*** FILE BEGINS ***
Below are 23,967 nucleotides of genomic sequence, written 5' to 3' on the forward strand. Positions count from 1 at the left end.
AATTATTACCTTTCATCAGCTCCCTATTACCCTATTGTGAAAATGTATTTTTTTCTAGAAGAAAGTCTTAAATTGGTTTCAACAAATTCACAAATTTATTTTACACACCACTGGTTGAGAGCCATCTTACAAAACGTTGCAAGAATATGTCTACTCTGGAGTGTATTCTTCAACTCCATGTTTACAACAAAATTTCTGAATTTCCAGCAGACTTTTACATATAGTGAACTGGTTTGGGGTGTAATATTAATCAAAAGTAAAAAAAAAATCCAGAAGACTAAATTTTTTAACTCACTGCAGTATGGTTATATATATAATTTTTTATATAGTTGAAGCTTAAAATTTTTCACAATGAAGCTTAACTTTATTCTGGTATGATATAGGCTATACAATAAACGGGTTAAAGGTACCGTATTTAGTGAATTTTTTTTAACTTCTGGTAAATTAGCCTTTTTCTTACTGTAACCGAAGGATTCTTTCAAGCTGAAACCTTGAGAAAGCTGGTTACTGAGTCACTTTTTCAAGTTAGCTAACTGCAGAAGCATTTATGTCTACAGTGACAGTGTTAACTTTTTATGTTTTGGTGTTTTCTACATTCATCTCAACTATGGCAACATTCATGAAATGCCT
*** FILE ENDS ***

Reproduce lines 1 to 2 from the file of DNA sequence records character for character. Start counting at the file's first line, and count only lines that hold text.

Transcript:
Below are 23,967 nucleotides of genomic sequence, written 5' to 3' on the forward strand. Positions count from 1 at the left end.
AATTATTACCTTTCATCAGCTCCCTATTACCCTATTGTGAAAATGTATTTTTTTCTAGAAGAAAGTCTTAAATTGGTTTCAACAAATTCACAAATTTATTTTACACACCACTGGTTGAGAGCCATCTTACAAAACGTTGCAAGAATATGTCTACTCTGGAGTGTATTCTTCAACTCCATGTTTACAACAAAATTTCTGAATTTCCAGCAGACTTTTACATATAGTGAACTGGTTTGGGGTGTAATATTAATCAAAAGTAAAAAAAAAATCCAGAAGACTAAATTTTTTAACTCACTGCAGTATGGTTATATATATAATTTTTTATATAGTTGAAGCTTAAAATTTTTCACAATGAAGCTTAACTTTATTCTGGTATGATATAGGCTATACAATAAACGGGTTAAAGGTACCGTATTTAGTGAATTTTTTTTAACTTCTGGTAAATTAGCCTTTTTCTTACTGTAACCGAAGGATTCTTTCAAGCTGAAACCTTGAGAAAGCTGGTTACTGAGTCACTTTTTCAAGTTAGCTAACTGCAGAAGCATTTATGTCTACAGTGACAGTGTTAACTTTTTATGTTTTGGTGTTTTCTACATTCATCTCAACTATGGCAACATTCATGAAATGCCT